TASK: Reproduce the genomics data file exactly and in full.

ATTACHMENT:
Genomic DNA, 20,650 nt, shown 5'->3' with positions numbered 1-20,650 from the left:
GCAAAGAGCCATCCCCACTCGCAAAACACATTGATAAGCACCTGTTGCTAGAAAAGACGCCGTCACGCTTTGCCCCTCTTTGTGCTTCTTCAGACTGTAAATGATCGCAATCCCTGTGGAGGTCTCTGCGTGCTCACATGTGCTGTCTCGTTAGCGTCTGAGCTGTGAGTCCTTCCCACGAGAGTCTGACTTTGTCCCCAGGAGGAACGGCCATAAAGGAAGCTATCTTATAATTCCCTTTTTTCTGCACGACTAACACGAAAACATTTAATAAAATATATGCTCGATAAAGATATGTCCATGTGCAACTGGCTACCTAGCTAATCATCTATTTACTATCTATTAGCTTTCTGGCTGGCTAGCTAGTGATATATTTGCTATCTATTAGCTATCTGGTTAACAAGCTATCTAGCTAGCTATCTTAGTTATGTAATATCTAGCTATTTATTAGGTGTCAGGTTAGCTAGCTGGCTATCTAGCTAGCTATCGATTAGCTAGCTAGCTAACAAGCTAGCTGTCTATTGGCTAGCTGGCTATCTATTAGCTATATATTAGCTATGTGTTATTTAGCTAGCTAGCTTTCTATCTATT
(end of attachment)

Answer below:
Genomic DNA, 20,650 nt, shown 5'->3' with positions numbered 1-20,650 from the left:
GCAAAGAGCCATCCCCACTCGCAAAACACATTGATAAGCACCTGTTGCTAGAAAAGACGCCGTCACGCTTTGCCCCTCTTTGTGCTTCTTCAGACTGTAAATGATCGCAATCCCTGTGGAGGTCTCTGCGTGCTCACATGTGCTGTCTCGTTAGCGTCTGAGCTGTGAGTCCTTCCCACGAGAGTCTGACTTTGTCCCCAGGAGGAACGGCCATAAAGGAAGCTATCTTATAATTCCCTTTTTTCTGCACGACTAACACGAAAACATTTAATAAAATATATGCTCGATAAAGATATGTCCATGTGCAACTGGCTACCTAGCTAATCATCTATTTACTATCTATTAGCTTTCTGGCTGGCTAGCTAGTGATATATTTGCTATCTATTAGCTATCTGGTTAACAAGCTATCTAGCTAGCTATCTTAGTTATGTAATATCTAGCTATTTATTAGGTGTCAGGTTAGCTAGCTGGCTATCTAGCTAGCTATCGATTAGCTAGCTAGCTAACAAGCTAGCTGTCTATTGGCTAGCTGGCTATCTATTAGCTATATATTAGCTATGTGTTATTTAGCTAGCTAGCTTTCTATCTATT